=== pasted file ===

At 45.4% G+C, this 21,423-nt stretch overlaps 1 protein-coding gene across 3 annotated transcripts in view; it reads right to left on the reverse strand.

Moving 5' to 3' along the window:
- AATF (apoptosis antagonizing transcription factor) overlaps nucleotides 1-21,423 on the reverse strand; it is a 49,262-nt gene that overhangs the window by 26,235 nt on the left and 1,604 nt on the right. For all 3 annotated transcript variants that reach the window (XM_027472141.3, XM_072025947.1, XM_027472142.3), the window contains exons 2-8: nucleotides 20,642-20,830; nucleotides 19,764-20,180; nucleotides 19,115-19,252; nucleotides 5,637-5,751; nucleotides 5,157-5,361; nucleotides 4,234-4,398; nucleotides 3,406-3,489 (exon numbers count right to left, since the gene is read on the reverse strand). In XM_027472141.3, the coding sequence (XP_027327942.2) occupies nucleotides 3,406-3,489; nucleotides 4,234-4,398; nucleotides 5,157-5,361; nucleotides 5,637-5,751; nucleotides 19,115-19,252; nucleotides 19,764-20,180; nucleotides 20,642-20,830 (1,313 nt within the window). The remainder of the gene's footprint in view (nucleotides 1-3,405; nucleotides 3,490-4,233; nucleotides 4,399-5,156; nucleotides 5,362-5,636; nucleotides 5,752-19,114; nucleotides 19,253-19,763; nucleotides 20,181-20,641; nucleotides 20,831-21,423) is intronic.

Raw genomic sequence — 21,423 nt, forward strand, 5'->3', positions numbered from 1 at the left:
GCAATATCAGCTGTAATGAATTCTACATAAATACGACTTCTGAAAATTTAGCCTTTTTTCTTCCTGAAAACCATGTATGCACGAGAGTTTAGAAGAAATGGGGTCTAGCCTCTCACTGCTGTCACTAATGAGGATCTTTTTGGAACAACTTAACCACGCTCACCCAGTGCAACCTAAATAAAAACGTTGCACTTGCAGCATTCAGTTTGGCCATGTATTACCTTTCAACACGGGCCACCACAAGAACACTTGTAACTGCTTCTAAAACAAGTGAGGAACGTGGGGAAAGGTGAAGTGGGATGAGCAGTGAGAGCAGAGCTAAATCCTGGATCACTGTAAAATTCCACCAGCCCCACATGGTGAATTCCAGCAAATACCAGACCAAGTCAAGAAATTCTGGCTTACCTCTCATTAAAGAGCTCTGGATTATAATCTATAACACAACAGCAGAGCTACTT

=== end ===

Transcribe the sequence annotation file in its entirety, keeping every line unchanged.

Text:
At 45.4% G+C, this 21,423-nt stretch overlaps 1 protein-coding gene across 3 annotated transcripts in view; it reads right to left on the reverse strand.

Moving 5' to 3' along the window:
- AATF (apoptosis antagonizing transcription factor) overlaps nucleotides 1-21,423 on the reverse strand; it is a 49,262-nt gene that overhangs the window by 26,235 nt on the left and 1,604 nt on the right. For all 3 annotated transcript variants that reach the window (XM_027472141.3, XM_072025947.1, XM_027472142.3), the window contains exons 2-8: nucleotides 20,642-20,830; nucleotides 19,764-20,180; nucleotides 19,115-19,252; nucleotides 5,637-5,751; nucleotides 5,157-5,361; nucleotides 4,234-4,398; nucleotides 3,406-3,489 (exon numbers count right to left, since the gene is read on the reverse strand). In XM_027472141.3, the coding sequence (XP_027327942.2) occupies nucleotides 3,406-3,489; nucleotides 4,234-4,398; nucleotides 5,157-5,361; nucleotides 5,637-5,751; nucleotides 19,115-19,252; nucleotides 19,764-20,180; nucleotides 20,642-20,830 (1,313 nt within the window). The remainder of the gene's footprint in view (nucleotides 1-3,405; nucleotides 3,490-4,233; nucleotides 4,399-5,156; nucleotides 5,362-5,636; nucleotides 5,752-19,114; nucleotides 19,253-19,763; nucleotides 20,181-20,641; nucleotides 20,831-21,423) is intronic.

Raw genomic sequence — 21,423 nt, forward strand, 5'->3', positions numbered from 1 at the left:
GCAATATCAGCTGTAATGAATTCTACATAAATACGACTTCTGAAAATTTAGCCTTTTTTCTTCCTGAAAACCATGTATGCACGAGAGTTTAGAAGAAATGGGGTCTAGCCTCTCACTGCTGTCACTAATGAGGATCTTTTTGGAACAACTTAACCACGCTCACCCAGTGCAACCTAAATAAAAACGTTGCACTTGCAGCATTCAGTTTGGCCATGTATTACCTTTCAACACGGGCCACCACAAGAACACTTGTAACTGCTTCTAAAACAAGTGAGGAACGTGGGGAAAGGTGAAGTGGGATGAGCAGTGAGAGCAGAGCTAAATCCTGGATCACTGTAAAATTCCACCAGCCCCACATGGTGAATTCCAGCAAATACCAGACCAAGTCAAGAAATTCTGGCTTACCTCTCATTAAAGAGCTCTGGATTATAATCTATAACACAACAGCAGAGCTACTT